The pure natural sciences are generally divided into the physical sciences and the biological sciences, both of which can be subdivided. The principal physical sciences are physics, astronomy, chemistry, and geology; the chief biological sciences are botany and zoology. All classifications of the pure sciences, however, are arbitrary. In the formulations of general scientific laws, interlocking relationships among the sciences are recognized. These interrelationships are considered responsible for much of the progress today in several specialized fields of research, such as molecular biology and genetics. Several interdisciplinary sciences, such as biochemistry, have arisen. Advances can be the result of research by teams of specialists representing different sciences, both pure and applied.

scientific method

scientific method (sĪ´ən-tĭfʹĭk mĕthʹəd) noun
The principles and empirical processes of discovery and demonstration considered characteristic of or necessary for scientific investigation, generally involving the observation of phenomena, the formulation of a hypothesis concerning the phenomena, experimentation to demonstrate the truth or falseness of the hypothesis, and a conclusion that validates or modifies the hypothesis.

Spirituality

http://en.wikipedia.org/wiki/Spirituality

Spirituality can refer to an ultimate or an alleged immaterial reality;[1] an inner path enabling a person to discover the essence of his/her being; or the “deepest values and meanings by which people live.”[2] Spiritual practices, including meditation, prayer and contemplation, are intended to develop an individual’s inner life; spiritual experience includes that of connectedness with a larger reality, yielding a more comprehensive self; with other individuals or the human community; with nature or the cosmos; or with the divine realm.[3] Spirituality is often experienced as a source of inspiration or orientation in life.[4] It can encompass belief in immaterial realities or experiences of the immanent or transcendent nature of the world.

Traditionally, many religions have regarded spirituality as an integral aspect of religious experience. Among other factors, declining membership of organized religions and the growth of secularism in the western world have given rise to a broader view of spirituality.[5] The term “spiritual” is now frequently used in contexts in which the term “religious” was formerly employed; compare James‘ 1902 lectures on the “Varieties of Religious Experience”.[6][7]

Secular spirituality emphasizes humanistic ideas on qualities such as love, compassion, patience, tolerance, forgiveness, contentment, responsibility, harmony, and a concern for others[8]:22, aspects of life and human experience which go beyond a purely materialist view of the world, without necessarily accepting belief in a supernatural reality or divine being. Spiritual practices such as mindfulness and meditation can be experienced as beneficial or even necessary for human fulfillment without any supernatural interpretation or explanation. Spirituality in this context may be a matter of nurturing thoughts, emotions, words and actions that are in harmony with a belief that everything in the universe is mutually dependent; this stance has much in common with some versions of Buddhist spirituality. A modern definition is as follows:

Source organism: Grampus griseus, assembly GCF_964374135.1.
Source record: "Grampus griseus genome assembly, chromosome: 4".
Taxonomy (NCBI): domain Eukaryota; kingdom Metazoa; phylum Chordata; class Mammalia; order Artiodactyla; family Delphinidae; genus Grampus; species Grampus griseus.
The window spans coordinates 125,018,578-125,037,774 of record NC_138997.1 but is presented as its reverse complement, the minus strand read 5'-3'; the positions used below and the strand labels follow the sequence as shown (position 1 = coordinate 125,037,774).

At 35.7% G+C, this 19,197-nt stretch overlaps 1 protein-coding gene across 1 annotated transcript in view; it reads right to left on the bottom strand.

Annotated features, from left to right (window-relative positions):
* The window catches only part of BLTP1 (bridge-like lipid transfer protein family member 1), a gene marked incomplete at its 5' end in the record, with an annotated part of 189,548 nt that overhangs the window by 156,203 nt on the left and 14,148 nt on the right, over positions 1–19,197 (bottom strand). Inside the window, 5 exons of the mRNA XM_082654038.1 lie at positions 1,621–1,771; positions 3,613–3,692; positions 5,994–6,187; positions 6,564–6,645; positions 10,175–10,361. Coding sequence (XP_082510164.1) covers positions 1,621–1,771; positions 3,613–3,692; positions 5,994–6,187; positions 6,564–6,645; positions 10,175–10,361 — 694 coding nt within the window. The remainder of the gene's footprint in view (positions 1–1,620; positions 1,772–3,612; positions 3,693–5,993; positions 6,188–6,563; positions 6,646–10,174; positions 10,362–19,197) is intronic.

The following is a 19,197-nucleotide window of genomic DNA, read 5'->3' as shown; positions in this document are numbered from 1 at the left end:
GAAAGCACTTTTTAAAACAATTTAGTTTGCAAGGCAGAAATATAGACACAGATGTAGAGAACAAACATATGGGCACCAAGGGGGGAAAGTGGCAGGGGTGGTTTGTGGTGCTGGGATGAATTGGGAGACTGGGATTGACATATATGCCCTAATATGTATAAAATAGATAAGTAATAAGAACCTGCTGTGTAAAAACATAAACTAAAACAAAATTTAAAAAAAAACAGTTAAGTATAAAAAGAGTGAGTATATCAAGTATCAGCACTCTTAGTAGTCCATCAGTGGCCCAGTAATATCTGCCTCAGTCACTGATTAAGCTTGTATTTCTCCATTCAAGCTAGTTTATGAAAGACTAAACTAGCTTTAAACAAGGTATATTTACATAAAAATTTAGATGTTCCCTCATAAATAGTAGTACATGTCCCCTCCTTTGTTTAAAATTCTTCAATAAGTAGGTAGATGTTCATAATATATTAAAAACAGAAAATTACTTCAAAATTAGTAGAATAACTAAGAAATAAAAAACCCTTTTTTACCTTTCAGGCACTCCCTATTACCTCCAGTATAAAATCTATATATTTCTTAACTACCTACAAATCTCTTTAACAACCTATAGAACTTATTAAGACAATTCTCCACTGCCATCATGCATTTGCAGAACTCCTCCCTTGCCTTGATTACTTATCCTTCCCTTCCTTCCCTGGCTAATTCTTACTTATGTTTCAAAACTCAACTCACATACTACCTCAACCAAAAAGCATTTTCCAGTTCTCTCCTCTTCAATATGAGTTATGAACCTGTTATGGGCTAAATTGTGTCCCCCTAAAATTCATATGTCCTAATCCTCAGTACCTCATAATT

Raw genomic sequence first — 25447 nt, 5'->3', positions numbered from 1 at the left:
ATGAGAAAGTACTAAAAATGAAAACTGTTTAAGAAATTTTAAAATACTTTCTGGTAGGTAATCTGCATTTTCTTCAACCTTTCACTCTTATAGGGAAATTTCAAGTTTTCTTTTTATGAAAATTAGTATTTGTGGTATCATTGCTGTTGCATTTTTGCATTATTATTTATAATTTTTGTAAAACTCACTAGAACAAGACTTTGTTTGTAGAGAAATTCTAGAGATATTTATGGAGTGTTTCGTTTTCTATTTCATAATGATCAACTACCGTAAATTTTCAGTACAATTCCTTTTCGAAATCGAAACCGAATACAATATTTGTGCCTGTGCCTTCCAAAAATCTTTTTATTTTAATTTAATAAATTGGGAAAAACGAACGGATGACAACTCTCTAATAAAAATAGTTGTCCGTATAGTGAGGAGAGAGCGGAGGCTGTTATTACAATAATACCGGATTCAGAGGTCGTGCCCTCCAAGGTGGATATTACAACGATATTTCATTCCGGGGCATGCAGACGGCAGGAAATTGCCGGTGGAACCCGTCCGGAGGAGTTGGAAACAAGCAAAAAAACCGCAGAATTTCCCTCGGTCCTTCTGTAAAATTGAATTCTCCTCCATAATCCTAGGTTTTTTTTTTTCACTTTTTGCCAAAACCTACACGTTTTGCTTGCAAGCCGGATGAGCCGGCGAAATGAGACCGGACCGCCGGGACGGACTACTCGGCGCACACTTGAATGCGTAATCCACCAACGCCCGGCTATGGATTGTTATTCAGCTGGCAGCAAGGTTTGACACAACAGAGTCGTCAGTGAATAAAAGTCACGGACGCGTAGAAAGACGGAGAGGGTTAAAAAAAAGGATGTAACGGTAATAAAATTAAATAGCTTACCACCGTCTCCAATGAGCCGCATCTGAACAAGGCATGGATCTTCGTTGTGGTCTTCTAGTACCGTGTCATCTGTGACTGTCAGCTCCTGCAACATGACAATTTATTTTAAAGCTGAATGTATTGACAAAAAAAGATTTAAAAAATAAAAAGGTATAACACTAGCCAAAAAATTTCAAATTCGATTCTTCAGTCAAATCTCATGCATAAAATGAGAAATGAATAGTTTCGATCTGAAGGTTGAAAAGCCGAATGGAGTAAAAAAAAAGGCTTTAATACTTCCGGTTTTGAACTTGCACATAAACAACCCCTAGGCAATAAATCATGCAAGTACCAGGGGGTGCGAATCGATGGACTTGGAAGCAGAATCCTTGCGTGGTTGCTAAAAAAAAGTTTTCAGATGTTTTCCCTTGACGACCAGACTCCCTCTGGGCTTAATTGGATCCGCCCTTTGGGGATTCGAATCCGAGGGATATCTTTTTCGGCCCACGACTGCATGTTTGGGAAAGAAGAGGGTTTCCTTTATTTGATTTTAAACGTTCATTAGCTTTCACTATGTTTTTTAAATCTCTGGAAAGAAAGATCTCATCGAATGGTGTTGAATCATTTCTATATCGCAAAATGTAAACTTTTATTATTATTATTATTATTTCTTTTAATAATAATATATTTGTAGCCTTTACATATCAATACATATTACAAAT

“Spirituality exists wherever we struggle with the issues of how our lives fit into the greater scheme of things. This is true when our questions never give way to specific answers or give rise to specific practices such as prayer or meditation. We encounter spiritual issues every time we wonder where the universe comes from, why we are here, or what happens when we die. We also become spiritual when we become moved by values such as beauty, love, or creativity that seem to reveal a meaning or power beyond our visible world. An idea or practice is “spiritual” when it reveals our personal desire to establish a felt-relationship with the deepest meanings or powers governing life.”[9]

The psychology of religion uses a variety of metrics to measure spirituality.[10]

Symbiosis

http://en.wikipedia.org/wiki/Symbiosis

Symbiosis (from Ancient Greek σύν “together” and βίωσιςliving“)[1] is close and often long-term interaction between different biological species. In 1877, Bennett used the word symbiosis (which previously had been used of people living together in community) to describe the mutualistic relationship in lichens.[2] In 1879, by the German mycologist Heinrich Anton de Bary, defined it as “the living together of unlike organisms.”[3][4]

The definition of symbiosis is controversial among scientists. Some believe symbiosis should only refer to persistent mutualisms, while others believe it should apply to any types of persistent biological interactions (i.e. mutualistic, commensalistic, or parasitic).[5]

Some symbiotic relationships are obligate, meaning that both symbionts entirely depend on each other for survival. For example, many lichens consist of fungal and photosynthetic symbionts that cannot live on their own.[3][6][7][8] Others are facultative, meaning that they can, but do not have to live with the other organism.

Symbiotic relationships include those associations in which one organism lives on another (ectosymbiosis, such as mistletoe), or where one partner lives inside the other (endosymbiosis, such as lactobacilli and other bacteria in humans or zooxanthelles in corals).[9][10]

Significance

http://en.wikipedia.org/wiki/Significance